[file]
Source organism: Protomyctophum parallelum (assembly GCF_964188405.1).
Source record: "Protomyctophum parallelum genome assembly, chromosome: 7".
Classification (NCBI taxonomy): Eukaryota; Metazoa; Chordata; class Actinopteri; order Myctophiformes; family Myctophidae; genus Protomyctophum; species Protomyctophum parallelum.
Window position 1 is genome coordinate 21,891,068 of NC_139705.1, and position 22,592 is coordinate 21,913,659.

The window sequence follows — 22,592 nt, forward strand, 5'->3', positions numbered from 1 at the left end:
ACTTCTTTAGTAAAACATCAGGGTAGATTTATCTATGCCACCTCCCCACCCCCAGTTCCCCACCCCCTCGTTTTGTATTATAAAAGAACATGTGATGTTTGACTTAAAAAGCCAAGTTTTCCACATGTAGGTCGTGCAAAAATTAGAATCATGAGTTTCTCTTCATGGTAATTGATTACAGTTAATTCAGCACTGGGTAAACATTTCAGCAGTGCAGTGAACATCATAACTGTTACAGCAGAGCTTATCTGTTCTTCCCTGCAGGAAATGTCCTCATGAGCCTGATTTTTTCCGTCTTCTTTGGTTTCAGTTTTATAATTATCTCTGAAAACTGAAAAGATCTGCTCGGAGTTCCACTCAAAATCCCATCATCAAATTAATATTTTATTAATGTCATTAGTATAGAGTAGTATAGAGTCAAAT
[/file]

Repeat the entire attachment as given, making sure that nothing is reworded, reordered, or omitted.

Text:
Source organism: Protomyctophum parallelum (assembly GCF_964188405.1).
Source record: "Protomyctophum parallelum genome assembly, chromosome: 7".
Classification (NCBI taxonomy): Eukaryota; Metazoa; Chordata; class Actinopteri; order Myctophiformes; family Myctophidae; genus Protomyctophum; species Protomyctophum parallelum.
Window position 1 is genome coordinate 21,891,068 of NC_139705.1, and position 22,592 is coordinate 21,913,659.

The window sequence follows — 22,592 nt, forward strand, 5'->3', positions numbered from 1 at the left end:
ACTTCTTTAGTAAAACATCAGGGTAGATTTATCTATGCCACCTCCCCACCCCCAGTTCCCCACCCCCTCGTTTTGTATTATAAAAGAACATGTGATGTTTGACTTAAAAAGCCAAGTTTTCCACATGTAGGTCGTGCAAAAATTAGAATCATGAGTTTCTCTTCATGGTAATTGATTACAGTTAATTCAGCACTGGGTAAACATTTCAGCAGTGCAGTGAACATCATAACTGTTACAGCAGAGCTTATCTGTTCTTCCCTGCAGGAAATGTCCTCATGAGCCTGATTTTTTCCGTCTTCTTTGGTTTCAGTTTTATAATTATCTCTGAAAACTGAAAAGATCTGCTCGGAGTTCCACTCAAAATCCCATCATCAAATTAATATTTTATTAATGTCATTAGTATAGAGTAGTATAGAGTCAAAT